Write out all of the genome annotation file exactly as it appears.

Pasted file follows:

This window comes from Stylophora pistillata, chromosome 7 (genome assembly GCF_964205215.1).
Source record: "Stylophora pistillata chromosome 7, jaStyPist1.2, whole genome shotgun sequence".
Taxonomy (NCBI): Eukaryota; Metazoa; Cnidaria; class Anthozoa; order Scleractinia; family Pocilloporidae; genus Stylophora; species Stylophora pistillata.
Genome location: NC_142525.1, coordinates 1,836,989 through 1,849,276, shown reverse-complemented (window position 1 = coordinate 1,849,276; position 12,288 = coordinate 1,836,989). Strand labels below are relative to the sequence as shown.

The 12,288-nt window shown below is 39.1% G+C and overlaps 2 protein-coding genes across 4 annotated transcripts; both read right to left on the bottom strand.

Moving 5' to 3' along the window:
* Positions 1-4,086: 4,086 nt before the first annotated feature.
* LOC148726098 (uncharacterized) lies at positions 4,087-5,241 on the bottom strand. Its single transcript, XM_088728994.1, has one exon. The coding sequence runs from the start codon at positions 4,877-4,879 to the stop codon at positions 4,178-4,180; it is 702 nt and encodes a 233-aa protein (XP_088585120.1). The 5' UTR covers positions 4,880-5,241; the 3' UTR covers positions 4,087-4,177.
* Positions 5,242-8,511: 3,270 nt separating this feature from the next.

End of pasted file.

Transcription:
This window comes from Stylophora pistillata, chromosome 7 (genome assembly GCF_964205215.1).
Source record: "Stylophora pistillata chromosome 7, jaStyPist1.2, whole genome shotgun sequence".
Taxonomy (NCBI): Eukaryota; Metazoa; Cnidaria; class Anthozoa; order Scleractinia; family Pocilloporidae; genus Stylophora; species Stylophora pistillata.
Genome location: NC_142525.1, coordinates 1,836,989 through 1,849,276, shown reverse-complemented (window position 1 = coordinate 1,849,276; position 12,288 = coordinate 1,836,989). Strand labels below are relative to the sequence as shown.

The 12,288-nt window shown below is 39.1% G+C and overlaps 2 protein-coding genes across 4 annotated transcripts; both read right to left on the bottom strand.

Moving 5' to 3' along the window:
* Positions 1-4,086: 4,086 nt before the first annotated feature.
* LOC148726098 (uncharacterized) lies at positions 4,087-5,241 on the bottom strand. Its single transcript, XM_088728994.1, has one exon. The coding sequence runs from the start codon at positions 4,877-4,879 to the stop codon at positions 4,178-4,180; it is 702 nt and encodes a 233-aa protein (XP_088585120.1). The 5' UTR covers positions 4,880-5,241; the 3' UTR covers positions 4,087-4,177.
* Positions 5,242-8,511: 3,270 nt separating this feature from the next.